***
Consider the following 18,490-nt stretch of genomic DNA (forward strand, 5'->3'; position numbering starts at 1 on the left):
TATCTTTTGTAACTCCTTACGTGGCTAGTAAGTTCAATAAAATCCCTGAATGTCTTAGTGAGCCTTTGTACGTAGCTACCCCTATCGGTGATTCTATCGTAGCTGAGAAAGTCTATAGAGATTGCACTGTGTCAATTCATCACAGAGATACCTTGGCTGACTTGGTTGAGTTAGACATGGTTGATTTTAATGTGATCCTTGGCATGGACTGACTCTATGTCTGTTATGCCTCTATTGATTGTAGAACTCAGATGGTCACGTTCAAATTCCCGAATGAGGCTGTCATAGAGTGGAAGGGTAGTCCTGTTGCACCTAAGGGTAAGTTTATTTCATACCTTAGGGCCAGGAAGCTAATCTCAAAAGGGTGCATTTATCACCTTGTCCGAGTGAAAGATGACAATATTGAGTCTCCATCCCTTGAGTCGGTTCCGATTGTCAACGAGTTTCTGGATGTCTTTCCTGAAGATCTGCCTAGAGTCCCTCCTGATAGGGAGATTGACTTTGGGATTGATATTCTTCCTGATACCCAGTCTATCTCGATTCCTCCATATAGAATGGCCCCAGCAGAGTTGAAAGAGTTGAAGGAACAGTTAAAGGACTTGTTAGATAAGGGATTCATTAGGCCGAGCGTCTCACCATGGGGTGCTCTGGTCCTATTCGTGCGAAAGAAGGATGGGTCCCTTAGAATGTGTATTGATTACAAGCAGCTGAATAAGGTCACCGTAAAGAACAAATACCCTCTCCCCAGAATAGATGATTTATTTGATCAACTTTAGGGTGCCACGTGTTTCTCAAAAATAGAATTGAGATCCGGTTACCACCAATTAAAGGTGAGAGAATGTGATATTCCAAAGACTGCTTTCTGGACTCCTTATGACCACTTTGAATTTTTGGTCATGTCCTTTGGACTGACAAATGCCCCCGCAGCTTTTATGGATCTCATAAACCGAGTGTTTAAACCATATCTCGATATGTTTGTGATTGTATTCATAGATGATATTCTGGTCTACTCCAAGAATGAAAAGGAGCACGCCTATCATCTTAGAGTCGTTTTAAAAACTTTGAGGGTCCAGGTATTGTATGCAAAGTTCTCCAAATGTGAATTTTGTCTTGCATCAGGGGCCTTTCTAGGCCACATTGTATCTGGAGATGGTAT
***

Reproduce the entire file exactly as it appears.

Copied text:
Consider the following 18,490-nt stretch of genomic DNA (forward strand, 5'->3'; position numbering starts at 1 on the left):
TATCTTTTGTAACTCCTTACGTGGCTAGTAAGTTCAATAAAATCCCTGAATGTCTTAGTGAGCCTTTGTACGTAGCTACCCCTATCGGTGATTCTATCGTAGCTGAGAAAGTCTATAGAGATTGCACTGTGTCAATTCATCACAGAGATACCTTGGCTGACTTGGTTGAGTTAGACATGGTTGATTTTAATGTGATCCTTGGCATGGACTGACTCTATGTCTGTTATGCCTCTATTGATTGTAGAACTCAGATGGTCACGTTCAAATTCCCGAATGAGGCTGTCATAGAGTGGAAGGGTAGTCCTGTTGCACCTAAGGGTAAGTTTATTTCATACCTTAGGGCCAGGAAGCTAATCTCAAAAGGGTGCATTTATCACCTTGTCCGAGTGAAAGATGACAATATTGAGTCTCCATCCCTTGAGTCGGTTCCGATTGTCAACGAGTTTCTGGATGTCTTTCCTGAAGATCTGCCTAGAGTCCCTCCTGATAGGGAGATTGACTTTGGGATTGATATTCTTCCTGATACCCAGTCTATCTCGATTCCTCCATATAGAATGGCCCCAGCAGAGTTGAAAGAGTTGAAGGAACAGTTAAAGGACTTGTTAGATAAGGGATTCATTAGGCCGAGCGTCTCACCATGGGGTGCTCTGGTCCTATTCGTGCGAAAGAAGGATGGGTCCCTTAGAATGTGTATTGATTACAAGCAGCTGAATAAGGTCACCGTAAAGAACAAATACCCTCTCCCCAGAATAGATGATTTATTTGATCAACTTTAGGGTGCCACGTGTTTCTCAAAAATAGAATTGAGATCCGGTTACCACCAATTAAAGGTGAGAGAATGTGATATTCCAAAGACTGCTTTCTGGACTCCTTATGACCACTTTGAATTTTTGGTCATGTCCTTTGGACTGACAAATGCCCCCGCAGCTTTTATGGATCTCATAAACCGAGTGTTTAAACCATATCTCGATATGTTTGTGATTGTATTCATAGATGATATTCTGGTCTACTCCAAGAATGAAAAGGAGCACGCCTATCATCTTAGAGTCGTTTTAAAAACTTTGAGGGTCCAGGTATTGTATGCAAAGTTCTCCAAATGTGAATTTTGTCTTGCATCAGGGGCCTTTCTAGGCCACATTGTATCTGGAGATGGTAT